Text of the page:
By Sam Waltz
“Why would anyone want to list former employment on his driver’s license?” my correspondent asked me in a private e-mail 18 months ago.
The writer was a 40-year casual friend and colleague, who had noted and objected to a brief mention by me on Facebook that proposed legislation in the Delaware General Assembly that would add for former military service personnel a Veteran’s Status to a Delaware driver’s license was a good idea, and worthwhile.
As someone who had not served, and who regularly voiced disdain for the military, his response was to equate service in the military to someone who had been counter help at a fast food restaurant, his reference to “former employment.”
Rarely had one sentence, one question, one ignorant comment burned so deeply that it’s still emblazoned on my memory 18 months or so after I read and immediately deleted it.
Wednesday, Nov. 11, is Veterans’ Day.
I would ask each of our readers to find a veteran in her or his life, thank that woman or man, shake her or his hand, perhaps even give her or him an embrace. And, if you have a job opening you need to fill, for an employee, or a contractor, or even a vendor, think just that one day about finding a veteran.
As of late last year, America has about 22 million military veterans, about 10 percent of them women. Delaware has 78,000 veterans, about 37,000 of them 65 years old or older, and about 9,000 of them women. Over 11,000 of them receive some disability compensation, and about 26,000 of them are registered with the Veterans Affairs health care system.
The freedom and independence of this great nation, the greatest the world has known, has been won and maintained time and time again on the backs, indeed on the lives, of America’s military personnel, women and men who become veterans once they exit the service.
American veterans would disclaim the idea that their work is, or was, heroic. It was a job that needed to be done, and many, perhaps even most of them, volunteered to do, buying into the hierarchy of values, God, Country, Family.
And few — I don’t know any — have done it for recognition, benefits, or some other “goodie.” They’ve served because they felt the Call of Duty, much as clergy is “called,” and other occupations may similarly be. Few others — public safety being the notable exception — ask one to be ready to die, to offer up her or his life, so that others may live, and that America may survive, thrive, and prosper.
When the Vietnam War was peaking in 1967, I dropped out of the University of Illinois as I turned 20 to enlist. Although America’s involvement there dated to 1955, anyone who entered the military in the 1965-75 period faced a good chance of going to Southeast Asia. About 10.5 million people served in uniform then, and 3.5 million served there. Some 58,209 Americans died there, 153,303 were wounded, and 2,489 were MIA, Missing in Action.
In the Waltz Family, willingness to serve was part of being a Waltz. Although we have no family genealogists to whom to turn for details, my father Sam Waltz Sr. fought in North Africa, Sicily, Italy and elsewhere in Europe. My uncles Harry and Glenn Waltz also each served, and Uncle Glen never again was the same, suffering “battle fatigue” — what today is called PTSD (post-traumatic stress disorder), at the Battle of the Bulge.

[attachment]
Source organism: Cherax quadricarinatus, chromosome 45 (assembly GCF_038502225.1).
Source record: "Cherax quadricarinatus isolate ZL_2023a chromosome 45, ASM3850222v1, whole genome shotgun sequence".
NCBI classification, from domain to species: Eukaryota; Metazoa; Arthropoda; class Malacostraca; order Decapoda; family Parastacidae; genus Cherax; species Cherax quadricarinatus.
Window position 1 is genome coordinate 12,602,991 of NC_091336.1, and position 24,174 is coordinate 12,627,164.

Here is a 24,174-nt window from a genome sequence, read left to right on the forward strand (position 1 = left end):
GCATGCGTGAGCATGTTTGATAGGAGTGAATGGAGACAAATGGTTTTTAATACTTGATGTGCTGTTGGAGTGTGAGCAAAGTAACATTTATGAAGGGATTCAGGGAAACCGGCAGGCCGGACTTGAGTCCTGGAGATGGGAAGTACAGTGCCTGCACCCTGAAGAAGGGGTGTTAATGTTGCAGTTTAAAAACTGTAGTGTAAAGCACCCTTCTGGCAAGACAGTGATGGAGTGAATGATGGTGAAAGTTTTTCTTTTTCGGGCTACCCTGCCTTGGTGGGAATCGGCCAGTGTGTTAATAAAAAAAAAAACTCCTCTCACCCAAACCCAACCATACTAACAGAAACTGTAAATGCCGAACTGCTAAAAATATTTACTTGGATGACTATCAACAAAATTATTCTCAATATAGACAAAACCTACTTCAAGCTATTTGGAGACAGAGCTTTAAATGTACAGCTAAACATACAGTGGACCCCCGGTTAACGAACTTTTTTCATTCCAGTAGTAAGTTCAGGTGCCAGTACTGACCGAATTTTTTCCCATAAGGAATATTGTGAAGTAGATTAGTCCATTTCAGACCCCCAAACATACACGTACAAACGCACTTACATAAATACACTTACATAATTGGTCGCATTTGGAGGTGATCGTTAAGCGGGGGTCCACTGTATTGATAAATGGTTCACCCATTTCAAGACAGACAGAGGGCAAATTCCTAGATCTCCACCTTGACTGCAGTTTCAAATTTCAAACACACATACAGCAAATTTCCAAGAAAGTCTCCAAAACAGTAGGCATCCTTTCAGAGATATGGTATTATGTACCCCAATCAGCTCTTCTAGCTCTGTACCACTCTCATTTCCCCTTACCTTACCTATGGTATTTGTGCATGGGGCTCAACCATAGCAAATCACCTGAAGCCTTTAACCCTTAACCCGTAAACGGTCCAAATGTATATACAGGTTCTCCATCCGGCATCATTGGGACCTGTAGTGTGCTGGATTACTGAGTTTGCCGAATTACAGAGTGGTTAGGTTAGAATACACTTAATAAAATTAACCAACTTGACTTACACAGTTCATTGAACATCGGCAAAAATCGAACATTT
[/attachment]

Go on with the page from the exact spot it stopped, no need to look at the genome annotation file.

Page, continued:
None of them ever talked much about it. Dad never did. It was only within the last year that my brother going through family papers found Dad’s discharge papers, indicating Dad had been awarded four Bronze Stars in Europe. Four Bronze Stars! And I didn’t have a clue about them.
My older half brother Bob Waltz served in post-WWII, including occupied Japan. And my brother Dick Waltz ended up in Vietnamese waters, having enlisted in 1966 after high school graduation and joined the U.S. Navy, becoming a jet mechanic.
I enlisted for U.S. Army CounterIntelligence. About half of the guys who went through with me made a right turn to Vietnam where most did combat intel. The other one half of us stayed stateside, given the enormous civil disorder from anti-war dissent and even what then were called “race riots” after the April 4, 1968, killing of the Rev. Martin Luther King Jr.
Although I never served overseas — the Army based this Illinois farm boy at Broad and Cherry streets in Center City Philadelphia, where we had counterintel responsibility for Delaware and the eastern half of Pennsylvania — almost every one of us upon returning felt the hatred of so many (perhaps like my correspondent) who felt America’s misadventures in Vietnam were the fault of those of us in uniform.
Many of us — I was one — came home, stored our military gear in a duffle bag in the attic, and went on about life, as though our military service never had happened. And like my Dad, I never talked much about it, although I never was in combat, as he was.
About six to seven years ago, I was in a small winery near Cooperstown, N.Y., when I noted of another visitor his own Vietnam Veteran ball cap. I commented on his cap, he responded, and asked if I’d served. I said I had, albeit not in a combat area as he had.
“Welcome home, friend,” he told me, the first time I’d ever heard those words. I thanked him, but had to quickly turn away, lest he see the tears welling up in my eyes.
As to my correspondent, who would liken military service to “former employment,” like a fast food counter clerk, friends ask why I wouldn’t set him straight.
Frankly, I’ve responded, “he just wouldn’t understand. He wouldn’t understand at all!”